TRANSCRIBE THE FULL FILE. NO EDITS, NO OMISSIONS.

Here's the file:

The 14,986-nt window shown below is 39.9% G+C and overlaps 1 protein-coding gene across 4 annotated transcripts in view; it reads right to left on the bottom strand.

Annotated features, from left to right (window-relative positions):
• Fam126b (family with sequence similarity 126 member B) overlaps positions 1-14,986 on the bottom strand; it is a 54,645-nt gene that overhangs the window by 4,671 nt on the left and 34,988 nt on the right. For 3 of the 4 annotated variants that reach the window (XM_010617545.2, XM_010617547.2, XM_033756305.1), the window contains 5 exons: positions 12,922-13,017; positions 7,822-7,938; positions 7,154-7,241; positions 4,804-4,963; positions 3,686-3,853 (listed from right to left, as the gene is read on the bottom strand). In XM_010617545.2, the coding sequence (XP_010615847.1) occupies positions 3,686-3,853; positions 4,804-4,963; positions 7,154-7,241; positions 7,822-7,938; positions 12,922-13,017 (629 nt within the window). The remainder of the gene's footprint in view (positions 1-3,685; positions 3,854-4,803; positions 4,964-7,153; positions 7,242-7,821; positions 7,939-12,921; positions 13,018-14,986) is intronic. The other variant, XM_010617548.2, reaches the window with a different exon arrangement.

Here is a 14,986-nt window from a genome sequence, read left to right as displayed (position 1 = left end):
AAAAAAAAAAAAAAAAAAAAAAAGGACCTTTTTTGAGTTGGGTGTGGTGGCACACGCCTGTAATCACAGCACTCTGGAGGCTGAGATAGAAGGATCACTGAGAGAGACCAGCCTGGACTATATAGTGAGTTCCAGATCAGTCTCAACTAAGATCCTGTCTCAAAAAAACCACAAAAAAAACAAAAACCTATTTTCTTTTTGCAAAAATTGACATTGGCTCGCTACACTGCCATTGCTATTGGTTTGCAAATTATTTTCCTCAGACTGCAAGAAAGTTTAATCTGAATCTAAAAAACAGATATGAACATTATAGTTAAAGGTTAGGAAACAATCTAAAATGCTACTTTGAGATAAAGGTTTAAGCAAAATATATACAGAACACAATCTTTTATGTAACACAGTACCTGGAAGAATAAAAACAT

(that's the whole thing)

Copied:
The 14,986-nt window shown below is 39.9% G+C and overlaps 1 protein-coding gene across 4 annotated transcripts in view; it reads right to left on the bottom strand.

Annotated features, from left to right (window-relative positions):
• Fam126b (family with sequence similarity 126 member B) overlaps positions 1-14,986 on the bottom strand; it is a 54,645-nt gene that overhangs the window by 4,671 nt on the left and 34,988 nt on the right. For 3 of the 4 annotated variants that reach the window (XM_010617545.2, XM_010617547.2, XM_033756305.1), the window contains 5 exons: positions 12,922-13,017; positions 7,822-7,938; positions 7,154-7,241; positions 4,804-4,963; positions 3,686-3,853 (listed from right to left, as the gene is read on the bottom strand). In XM_010617545.2, the coding sequence (XP_010615847.1) occupies positions 3,686-3,853; positions 4,804-4,963; positions 7,154-7,241; positions 7,822-7,938; positions 12,922-13,017 (629 nt within the window). The remainder of the gene's footprint in view (positions 1-3,685; positions 3,854-4,803; positions 4,964-7,153; positions 7,242-7,821; positions 7,939-12,921; positions 13,018-14,986) is intronic. The other variant, XM_010617548.2, reaches the window with a different exon arrangement.

Here is a 14,986-nt window from a genome sequence, read left to right as displayed (position 1 = left end):
AAAAAAAAAAAAAAAAAAAAAAAGGACCTTTTTTGAGTTGGGTGTGGTGGCACACGCCTGTAATCACAGCACTCTGGAGGCTGAGATAGAAGGATCACTGAGAGAGACCAGCCTGGACTATATAGTGAGTTCCAGATCAGTCTCAACTAAGATCCTGTCTCAAAAAAACCACAAAAAAAACAAAAACCTATTTTCTTTTTGCAAAAATTGACATTGGCTCGCTACACTGCCATTGCTATTGGTTTGCAAATTATTTTCCTCAGACTGCAAGAAAGTTTAATCTGAATCTAAAAAACAGATATGAACATTATAGTTAAAGGTTAGGAAACAATCTAAAATGCTACTTTGAGATAAAGGTTTAAGCAAAATATATACAGAACACAATCTTTTATGTAACACAGTACCTGGAAGAATAAAAACAT